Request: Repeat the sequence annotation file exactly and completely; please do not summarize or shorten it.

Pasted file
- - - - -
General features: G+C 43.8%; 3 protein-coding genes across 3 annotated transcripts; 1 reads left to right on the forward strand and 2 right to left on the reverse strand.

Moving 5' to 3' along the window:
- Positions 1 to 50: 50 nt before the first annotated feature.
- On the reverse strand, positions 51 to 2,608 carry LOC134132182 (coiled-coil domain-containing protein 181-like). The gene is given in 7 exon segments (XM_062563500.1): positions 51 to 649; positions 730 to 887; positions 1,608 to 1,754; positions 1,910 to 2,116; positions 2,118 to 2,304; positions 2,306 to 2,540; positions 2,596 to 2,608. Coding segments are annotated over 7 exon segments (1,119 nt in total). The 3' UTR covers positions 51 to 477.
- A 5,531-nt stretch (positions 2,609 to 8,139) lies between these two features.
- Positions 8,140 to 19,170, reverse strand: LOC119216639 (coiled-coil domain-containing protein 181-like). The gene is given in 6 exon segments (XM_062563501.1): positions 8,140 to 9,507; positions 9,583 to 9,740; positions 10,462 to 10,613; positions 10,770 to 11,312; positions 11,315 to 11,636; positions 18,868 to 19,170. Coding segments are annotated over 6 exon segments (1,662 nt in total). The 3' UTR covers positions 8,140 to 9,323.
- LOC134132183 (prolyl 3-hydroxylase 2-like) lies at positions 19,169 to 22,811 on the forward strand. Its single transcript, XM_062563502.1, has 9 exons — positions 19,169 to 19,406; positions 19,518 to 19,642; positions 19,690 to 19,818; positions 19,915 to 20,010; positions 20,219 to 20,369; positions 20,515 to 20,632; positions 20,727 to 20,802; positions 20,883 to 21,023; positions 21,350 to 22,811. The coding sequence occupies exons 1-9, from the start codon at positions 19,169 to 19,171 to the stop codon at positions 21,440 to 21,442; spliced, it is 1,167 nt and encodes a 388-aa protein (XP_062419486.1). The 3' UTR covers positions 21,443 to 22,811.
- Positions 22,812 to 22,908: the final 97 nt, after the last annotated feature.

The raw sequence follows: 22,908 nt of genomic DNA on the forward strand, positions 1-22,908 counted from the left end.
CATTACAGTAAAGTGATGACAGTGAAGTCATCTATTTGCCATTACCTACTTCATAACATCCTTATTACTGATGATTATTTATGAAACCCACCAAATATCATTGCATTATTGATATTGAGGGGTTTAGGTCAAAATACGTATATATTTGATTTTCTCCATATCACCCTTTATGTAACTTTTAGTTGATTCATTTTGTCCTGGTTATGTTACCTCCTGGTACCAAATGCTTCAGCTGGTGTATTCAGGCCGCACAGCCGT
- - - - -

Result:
General features: G+C 43.8%; 3 protein-coding genes across 3 annotated transcripts; 1 reads left to right on the forward strand and 2 right to left on the reverse strand.

Moving 5' to 3' along the window:
- Positions 1 to 50: 50 nt before the first annotated feature.
- On the reverse strand, positions 51 to 2,608 carry LOC134132182 (coiled-coil domain-containing protein 181-like). The gene is given in 7 exon segments (XM_062563500.1): positions 51 to 649; positions 730 to 887; positions 1,608 to 1,754; positions 1,910 to 2,116; positions 2,118 to 2,304; positions 2,306 to 2,540; positions 2,596 to 2,608. Coding segments are annotated over 7 exon segments (1,119 nt in total). The 3' UTR covers positions 51 to 477.
- A 5,531-nt stretch (positions 2,609 to 8,139) lies between these two features.
- Positions 8,140 to 19,170, reverse strand: LOC119216639 (coiled-coil domain-containing protein 181-like). The gene is given in 6 exon segments (XM_062563501.1): positions 8,140 to 9,507; positions 9,583 to 9,740; positions 10,462 to 10,613; positions 10,770 to 11,312; positions 11,315 to 11,636; positions 18,868 to 19,170. Coding segments are annotated over 6 exon segments (1,662 nt in total). The 3' UTR covers positions 8,140 to 9,323.
- LOC134132183 (prolyl 3-hydroxylase 2-like) lies at positions 19,169 to 22,811 on the forward strand. Its single transcript, XM_062563502.1, has 9 exons — positions 19,169 to 19,406; positions 19,518 to 19,642; positions 19,690 to 19,818; positions 19,915 to 20,010; positions 20,219 to 20,369; positions 20,515 to 20,632; positions 20,727 to 20,802; positions 20,883 to 21,023; positions 21,350 to 22,811. The coding sequence occupies exons 1-9, from the start codon at positions 19,169 to 19,171 to the stop codon at positions 21,440 to 21,442; spliced, it is 1,167 nt and encodes a 388-aa protein (XP_062419486.1). The 3' UTR covers positions 21,443 to 22,811.
- Positions 22,812 to 22,908: the final 97 nt, after the last annotated feature.

The raw sequence follows: 22,908 nt of genomic DNA on the forward strand, positions 1-22,908 counted from the left end.
CATTACAGTAAAGTGATGACAGTGAAGTCATCTATTTGCCATTACCTACTTCATAACATCCTTATTACTGATGATTATTTATGAAACCCACCAAATATCATTGCATTATTGATATTGAGGGGTTTAGGTCAAAATACGTATATATTTGATTTTCTCCATATCACCCTTTATGTAACTTTTAGTTGATTCATTTTGTCCTGGTTATGTTACCTCCTGGTACCAAATGCTTCAGCTGGTGTATTCAGGCCGCACAGCCGT